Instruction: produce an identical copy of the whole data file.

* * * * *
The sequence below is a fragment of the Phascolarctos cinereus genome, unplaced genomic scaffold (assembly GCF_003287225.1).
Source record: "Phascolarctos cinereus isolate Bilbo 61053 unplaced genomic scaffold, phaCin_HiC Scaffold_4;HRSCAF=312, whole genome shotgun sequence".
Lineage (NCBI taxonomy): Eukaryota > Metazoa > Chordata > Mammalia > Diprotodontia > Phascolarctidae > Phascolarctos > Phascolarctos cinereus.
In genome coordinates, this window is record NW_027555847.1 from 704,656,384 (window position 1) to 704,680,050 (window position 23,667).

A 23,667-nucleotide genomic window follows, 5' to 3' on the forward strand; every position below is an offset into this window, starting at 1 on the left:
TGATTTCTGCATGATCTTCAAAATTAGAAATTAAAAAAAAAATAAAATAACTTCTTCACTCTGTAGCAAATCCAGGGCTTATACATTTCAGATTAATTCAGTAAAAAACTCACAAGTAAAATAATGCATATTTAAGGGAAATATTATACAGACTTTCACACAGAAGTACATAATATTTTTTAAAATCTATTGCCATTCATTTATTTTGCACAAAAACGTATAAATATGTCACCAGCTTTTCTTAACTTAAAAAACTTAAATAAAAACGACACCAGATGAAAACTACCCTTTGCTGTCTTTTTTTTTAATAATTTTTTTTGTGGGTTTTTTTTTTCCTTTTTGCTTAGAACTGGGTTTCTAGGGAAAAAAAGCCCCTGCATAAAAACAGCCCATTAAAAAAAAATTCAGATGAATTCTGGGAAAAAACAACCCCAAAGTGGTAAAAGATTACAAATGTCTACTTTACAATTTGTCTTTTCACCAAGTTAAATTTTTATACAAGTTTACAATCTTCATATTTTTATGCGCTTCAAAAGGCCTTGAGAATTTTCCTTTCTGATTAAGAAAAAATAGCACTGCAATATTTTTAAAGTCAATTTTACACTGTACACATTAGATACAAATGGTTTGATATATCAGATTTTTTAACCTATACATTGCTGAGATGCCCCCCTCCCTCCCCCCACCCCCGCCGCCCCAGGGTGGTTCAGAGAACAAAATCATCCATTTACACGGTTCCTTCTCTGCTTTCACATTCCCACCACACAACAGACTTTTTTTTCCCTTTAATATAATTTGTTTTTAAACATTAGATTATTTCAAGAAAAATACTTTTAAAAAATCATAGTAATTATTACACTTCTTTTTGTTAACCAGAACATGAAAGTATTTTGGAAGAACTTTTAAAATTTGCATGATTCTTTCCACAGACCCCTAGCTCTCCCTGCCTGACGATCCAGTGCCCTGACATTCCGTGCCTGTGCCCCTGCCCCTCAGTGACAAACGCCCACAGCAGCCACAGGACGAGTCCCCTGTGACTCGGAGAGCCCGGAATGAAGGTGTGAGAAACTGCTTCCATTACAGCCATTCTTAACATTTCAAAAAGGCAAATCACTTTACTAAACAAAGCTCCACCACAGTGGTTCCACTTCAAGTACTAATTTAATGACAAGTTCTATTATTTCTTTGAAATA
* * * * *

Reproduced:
The sequence below is a fragment of the Phascolarctos cinereus genome, unplaced genomic scaffold (assembly GCF_003287225.1).
Source record: "Phascolarctos cinereus isolate Bilbo 61053 unplaced genomic scaffold, phaCin_HiC Scaffold_4;HRSCAF=312, whole genome shotgun sequence".
Lineage (NCBI taxonomy): Eukaryota > Metazoa > Chordata > Mammalia > Diprotodontia > Phascolarctidae > Phascolarctos > Phascolarctos cinereus.
In genome coordinates, this window is record NW_027555847.1 from 704,656,384 (window position 1) to 704,680,050 (window position 23,667).

A 23,667-nucleotide genomic window follows, 5' to 3' on the forward strand; every position below is an offset into this window, starting at 1 on the left:
TGATTTCTGCATGATCTTCAAAATTAGAAATTAAAAAAAAAATAAAATAACTTCTTCACTCTGTAGCAAATCCAGGGCTTATACATTTCAGATTAATTCAGTAAAAAACTCACAAGTAAAATAATGCATATTTAAGGGAAATATTATACAGACTTTCACACAGAAGTACATAATATTTTTTAAAATCTATTGCCATTCATTTATTTTGCACAAAAACGTATAAATATGTCACCAGCTTTTCTTAACTTAAAAAACTTAAATAAAAACGACACCAGATGAAAACTACCCTTTGCTGTCTTTTTTTTTAATAATTTTTTTTGTGGGTTTTTTTTTTCCTTTTTGCTTAGAACTGGGTTTCTAGGGAAAAAAAGCCCCTGCATAAAAACAGCCCATTAAAAAAAAATTCAGATGAATTCTGGGAAAAAACAACCCCAAAGTGGTAAAAGATTACAAATGTCTACTTTACAATTTGTCTTTTCACCAAGTTAAATTTTTATACAAGTTTACAATCTTCATATTTTTATGCGCTTCAAAAGGCCTTGAGAATTTTCCTTTCTGATTAAGAAAAAATAGCACTGCAATATTTTTAAAGTCAATTTTACACTGTACACATTAGATACAAATGGTTTGATATATCAGATTTTTTAACCTATACATTGCTGAGATGCCCCCCTCCCTCCCCCCACCCCCGCCGCCCCAGGGTGGTTCAGAGAACAAAATCATCCATTTACACGGTTCCTTCTCTGCTTTCACATTCCCACCACACAACAGACTTTTTTTTCCCTTTAATATAATTTGTTTTTAAACATTAGATTATTTCAAGAAAAATACTTTTAAAAAATCATAGTAATTATTACACTTCTTTTTGTTAACCAGAACATGAAAGTATTTTGGAAGAACTTTTAAAATTTGCATGATTCTTTCCACAGACCCCTAGCTCTCCCTGCCTGACGATCCAGTGCCCTGACATTCCGTGCCTGTGCCCCTGCCCCTCAGTGACAAACGCCCACAGCAGCCACAGGACGAGTCCCCTGTGACTCGGAGAGCCCGGAATGAAGGTGTGAGAAACTGCTTCCATTACAGCCATTCTTAACATTTCAAAAAGGCAAATCACTTTACTAAACAAAGCTCCACCACAGTGGTTCCACTTCAAGTACTAATTTAATGACAAGTTCTATTATTTCTTTGAAATA